My husband tells me that it's not the hours that counts. He reminds me that all of my students love me and I am making a difference in their lives through music.Teaching can be very stressful both physically and emotionally but it gives me a reason to go on. I am sure that you can find a job that you can enjoy and it's not too stressful for you. Keep asking people around for opportunities - you never know what you'll find. If you can't work, that's fine, too.


A site which I have used to understand how to ask for workplace accomodations is called JAN. there are definitely jobs which we can perform. The website is http://askjan.org/media/fibr.htm

You may need your job duties revised but don’t give up.

Reach out any time and hope the site helps.


Here is a direct copy/paste from JAN as an example:

Situations and Solutions:

An administrative assistant with fibromyalgia working for a utility company reported neck pain and upper body fatigue. Her duties included typing, answering the telephone, and taking written messages. She was accommodated with a telephone headset to reduce neck pain and eliminate the repetitive motion of lifting the telephone from the cradle, a portable angled writing surface and writing aids to take written messages, a copy holder to secure documents, and forearm supports to use when typing.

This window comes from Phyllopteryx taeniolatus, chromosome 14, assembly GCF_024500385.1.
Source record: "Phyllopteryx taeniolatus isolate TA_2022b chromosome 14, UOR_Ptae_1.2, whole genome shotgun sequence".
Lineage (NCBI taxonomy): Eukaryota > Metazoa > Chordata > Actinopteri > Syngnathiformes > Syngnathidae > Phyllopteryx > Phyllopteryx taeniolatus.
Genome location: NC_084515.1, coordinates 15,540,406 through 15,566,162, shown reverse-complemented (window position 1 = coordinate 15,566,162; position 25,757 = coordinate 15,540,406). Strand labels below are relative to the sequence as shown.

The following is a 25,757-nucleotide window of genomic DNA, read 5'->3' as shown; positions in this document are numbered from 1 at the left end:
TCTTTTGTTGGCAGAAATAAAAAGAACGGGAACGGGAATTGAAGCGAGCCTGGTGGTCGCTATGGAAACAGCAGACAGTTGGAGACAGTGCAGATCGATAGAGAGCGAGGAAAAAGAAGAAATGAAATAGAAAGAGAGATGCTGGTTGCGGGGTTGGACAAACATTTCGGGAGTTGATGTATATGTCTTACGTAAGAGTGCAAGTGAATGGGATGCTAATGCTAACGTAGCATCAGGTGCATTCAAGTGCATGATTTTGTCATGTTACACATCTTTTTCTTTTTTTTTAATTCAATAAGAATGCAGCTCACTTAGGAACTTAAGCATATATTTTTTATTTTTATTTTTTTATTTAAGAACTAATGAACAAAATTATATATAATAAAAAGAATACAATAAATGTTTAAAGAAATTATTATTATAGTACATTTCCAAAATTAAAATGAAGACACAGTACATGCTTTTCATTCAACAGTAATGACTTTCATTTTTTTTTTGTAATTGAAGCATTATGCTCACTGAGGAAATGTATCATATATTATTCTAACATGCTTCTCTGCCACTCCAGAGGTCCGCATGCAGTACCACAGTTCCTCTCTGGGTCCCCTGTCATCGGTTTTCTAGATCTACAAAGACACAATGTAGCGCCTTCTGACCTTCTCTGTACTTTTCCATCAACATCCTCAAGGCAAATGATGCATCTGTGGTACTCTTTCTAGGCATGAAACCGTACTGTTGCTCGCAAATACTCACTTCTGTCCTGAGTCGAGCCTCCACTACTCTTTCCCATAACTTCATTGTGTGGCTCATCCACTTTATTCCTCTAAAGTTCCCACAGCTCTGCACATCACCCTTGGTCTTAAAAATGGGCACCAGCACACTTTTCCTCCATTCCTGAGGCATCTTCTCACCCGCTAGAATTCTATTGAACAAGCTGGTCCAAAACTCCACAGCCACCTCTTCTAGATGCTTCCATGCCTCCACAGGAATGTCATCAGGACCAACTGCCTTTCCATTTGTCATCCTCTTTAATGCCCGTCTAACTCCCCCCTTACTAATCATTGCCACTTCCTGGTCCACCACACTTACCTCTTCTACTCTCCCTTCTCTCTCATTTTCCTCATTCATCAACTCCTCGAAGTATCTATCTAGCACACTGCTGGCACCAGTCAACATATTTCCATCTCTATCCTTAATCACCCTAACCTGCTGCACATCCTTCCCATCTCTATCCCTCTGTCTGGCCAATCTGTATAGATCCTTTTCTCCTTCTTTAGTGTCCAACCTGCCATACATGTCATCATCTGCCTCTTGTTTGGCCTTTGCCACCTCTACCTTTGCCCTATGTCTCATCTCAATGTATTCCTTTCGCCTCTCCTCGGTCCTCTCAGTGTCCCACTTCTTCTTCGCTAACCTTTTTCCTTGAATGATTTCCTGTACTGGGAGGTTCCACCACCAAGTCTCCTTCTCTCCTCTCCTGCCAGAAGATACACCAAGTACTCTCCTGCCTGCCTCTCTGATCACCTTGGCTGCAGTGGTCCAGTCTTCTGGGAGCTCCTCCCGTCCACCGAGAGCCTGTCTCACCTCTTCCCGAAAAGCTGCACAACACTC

A nurse with fibromyalgia working in a county health clinic experienced a great deal of fatigue and pain at work. The nurse typically worked evening shifts but her doctor recommended a schedule change so she could regulate her sleep patterns. Accommodations suggestions included changing her shift from evening to day, restructuring the work schedule to eliminate working two consecutive twelve hour shifts, reducing the number of hours worked to part time, and taking frequent rest breaks.